Heat warning in effect for Metro Vancouver, Howe Sound and Fraser Valley

A heat warning is in effect for Metro Vancouver. Gavin Price / Getty Images

The hot long weekend has spurred Environment Canada to put out a heat warning for Metro Vancouver, Howe Sound and the Fraser Valley.

Temperatures have climbed into the mid to upper 30s in various inland locations due to an unusually strong weather pattern that’s bringing extreme heat to the Lower Mainland. These conditions are expected to continue through Tuesday and into Wednesday.

While extreme heat impacts everyone, the risks are greater for young children, pregnant women, older adults, people with chronic illnesses and people working or exercising outside.

For a heat warning to be issued by Environment Canada means a humidex value is expected to reach levels ranging from 29C to 40C or greater.

FULL COVERAGE: Wildfires burning around B.C.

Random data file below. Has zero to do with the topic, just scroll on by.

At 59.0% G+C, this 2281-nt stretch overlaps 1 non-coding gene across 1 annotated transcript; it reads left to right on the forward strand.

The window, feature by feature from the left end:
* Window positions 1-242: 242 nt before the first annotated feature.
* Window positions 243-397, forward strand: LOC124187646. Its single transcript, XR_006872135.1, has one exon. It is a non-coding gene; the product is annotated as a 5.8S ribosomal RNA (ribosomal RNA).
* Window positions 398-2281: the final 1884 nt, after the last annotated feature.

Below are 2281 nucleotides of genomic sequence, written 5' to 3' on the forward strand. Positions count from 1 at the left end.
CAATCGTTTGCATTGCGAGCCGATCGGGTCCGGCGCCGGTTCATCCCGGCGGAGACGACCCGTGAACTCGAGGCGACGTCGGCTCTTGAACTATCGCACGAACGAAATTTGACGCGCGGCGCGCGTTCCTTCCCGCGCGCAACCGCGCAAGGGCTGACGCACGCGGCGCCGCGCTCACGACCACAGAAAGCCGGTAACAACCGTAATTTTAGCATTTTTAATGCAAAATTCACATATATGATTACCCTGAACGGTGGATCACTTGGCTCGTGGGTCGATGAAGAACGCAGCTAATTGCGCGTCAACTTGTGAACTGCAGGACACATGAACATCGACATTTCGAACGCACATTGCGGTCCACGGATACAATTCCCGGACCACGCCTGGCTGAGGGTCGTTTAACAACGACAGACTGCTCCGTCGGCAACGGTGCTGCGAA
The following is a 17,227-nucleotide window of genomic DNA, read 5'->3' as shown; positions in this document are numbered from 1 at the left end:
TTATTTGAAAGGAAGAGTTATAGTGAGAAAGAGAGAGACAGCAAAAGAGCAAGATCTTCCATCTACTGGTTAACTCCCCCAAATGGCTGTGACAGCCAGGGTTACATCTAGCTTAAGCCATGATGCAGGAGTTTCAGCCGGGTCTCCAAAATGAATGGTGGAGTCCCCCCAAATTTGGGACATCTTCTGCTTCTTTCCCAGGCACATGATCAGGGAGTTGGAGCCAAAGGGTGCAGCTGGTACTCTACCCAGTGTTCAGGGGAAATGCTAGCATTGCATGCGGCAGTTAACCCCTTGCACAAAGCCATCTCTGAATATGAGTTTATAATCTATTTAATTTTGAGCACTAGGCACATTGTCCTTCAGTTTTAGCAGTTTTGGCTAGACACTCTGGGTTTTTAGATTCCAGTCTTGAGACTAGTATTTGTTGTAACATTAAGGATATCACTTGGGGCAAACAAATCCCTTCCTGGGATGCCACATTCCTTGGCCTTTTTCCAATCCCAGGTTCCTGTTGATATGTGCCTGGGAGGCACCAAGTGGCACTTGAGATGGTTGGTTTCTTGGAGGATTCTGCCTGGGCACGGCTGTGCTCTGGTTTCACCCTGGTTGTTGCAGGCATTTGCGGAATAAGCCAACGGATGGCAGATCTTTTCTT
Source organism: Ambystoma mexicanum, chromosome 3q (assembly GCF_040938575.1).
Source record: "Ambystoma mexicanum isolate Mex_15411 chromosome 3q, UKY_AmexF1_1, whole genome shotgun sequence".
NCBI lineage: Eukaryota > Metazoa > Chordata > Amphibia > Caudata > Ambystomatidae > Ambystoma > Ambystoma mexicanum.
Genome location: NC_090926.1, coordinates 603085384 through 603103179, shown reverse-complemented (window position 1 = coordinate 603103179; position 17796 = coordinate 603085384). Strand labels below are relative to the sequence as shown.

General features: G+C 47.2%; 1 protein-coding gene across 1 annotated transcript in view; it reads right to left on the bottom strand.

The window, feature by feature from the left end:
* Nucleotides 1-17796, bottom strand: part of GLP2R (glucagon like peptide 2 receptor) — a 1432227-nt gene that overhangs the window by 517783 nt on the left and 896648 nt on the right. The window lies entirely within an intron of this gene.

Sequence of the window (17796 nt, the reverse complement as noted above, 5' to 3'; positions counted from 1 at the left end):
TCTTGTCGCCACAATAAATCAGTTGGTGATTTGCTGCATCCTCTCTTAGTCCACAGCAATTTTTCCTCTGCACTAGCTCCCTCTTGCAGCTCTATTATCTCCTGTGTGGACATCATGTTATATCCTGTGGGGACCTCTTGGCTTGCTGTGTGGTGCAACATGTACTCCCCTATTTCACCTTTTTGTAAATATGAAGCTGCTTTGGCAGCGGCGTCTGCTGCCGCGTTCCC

Areas in effect for the heat warning include: Burnaby, New Westminster, Coquitlam, Maple Ridge, Surrey, Langley, Richmond, Delta, and West and North Vancouver.

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Environment Canada has recommended the following ways to keep safe during a heat wave:

  • Drink plenty of water even before you feel thirsty and stay in a cool place.
  • Check on older family, friends and neighbours. Make sure they are cool and drinking water
  • Reduce your heat risk. Schedule outdoor activities during the coolest parts of the day.
  • Seek a cool place such as a tree-shaded area, swimming pool, shower or bath, or air-conditioned spot like a public building.
  • Never leave people or pets inside a parked vehicle.

Conditions are expected to improve Wednesday night into Thursday as an inflow develops to push out the hot, stagnant air.

This heat warning follows an earlier air quality advisory that was issued again for Metro Vancouver and the Fraser Valley due to smoke from the wildfires burning in Washington State and the interior.

The air quality advisory was issued due to high concentrations of fine particulate matter that are expected to persist until there is a change in the weather.

Smoke concentrations may vary widely across the region as winds and temperatures change, as well as fire behaviour.

~ with files from Amy Judd


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